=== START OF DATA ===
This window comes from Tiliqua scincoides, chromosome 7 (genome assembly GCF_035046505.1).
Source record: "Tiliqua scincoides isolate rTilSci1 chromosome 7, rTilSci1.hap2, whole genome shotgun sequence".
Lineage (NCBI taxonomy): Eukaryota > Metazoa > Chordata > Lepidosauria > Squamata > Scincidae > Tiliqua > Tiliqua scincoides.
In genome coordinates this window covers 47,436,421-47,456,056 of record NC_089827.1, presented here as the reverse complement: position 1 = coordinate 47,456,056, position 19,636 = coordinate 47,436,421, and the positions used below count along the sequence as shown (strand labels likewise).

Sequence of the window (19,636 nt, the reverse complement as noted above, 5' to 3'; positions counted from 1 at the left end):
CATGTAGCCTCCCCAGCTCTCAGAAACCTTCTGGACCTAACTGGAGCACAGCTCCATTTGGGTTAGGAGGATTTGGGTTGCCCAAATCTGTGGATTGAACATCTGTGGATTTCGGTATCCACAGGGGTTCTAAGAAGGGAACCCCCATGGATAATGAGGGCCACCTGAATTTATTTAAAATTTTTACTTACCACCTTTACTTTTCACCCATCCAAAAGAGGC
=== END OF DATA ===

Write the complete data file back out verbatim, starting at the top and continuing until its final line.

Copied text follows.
This window comes from Tiliqua scincoides, chromosome 7 (genome assembly GCF_035046505.1).
Source record: "Tiliqua scincoides isolate rTilSci1 chromosome 7, rTilSci1.hap2, whole genome shotgun sequence".
Lineage (NCBI taxonomy): Eukaryota > Metazoa > Chordata > Lepidosauria > Squamata > Scincidae > Tiliqua > Tiliqua scincoides.
In genome coordinates this window covers 47,436,421-47,456,056 of record NC_089827.1, presented here as the reverse complement: position 1 = coordinate 47,456,056, position 19,636 = coordinate 47,436,421, and the positions used below count along the sequence as shown (strand labels likewise).

Sequence of the window (19,636 nt, the reverse complement as noted above, 5' to 3'; positions counted from 1 at the left end):
CATGTAGCCTCCCCAGCTCTCAGAAACCTTCTGGACCTAACTGGAGCACAGCTCCATTTGGGTTAGGAGGATTTGGGTTGCCCAAATCTGTGGATTGAACATCTGTGGATTTCGGTATCCACAGGGGTTCTAAGAAGGGAACCCCCATGGATAATGAGGGCCACCTGAATTTATTTAAAATTTTTACTTACCACCTTTACTTTTCACCCATCCAAAAGAGGC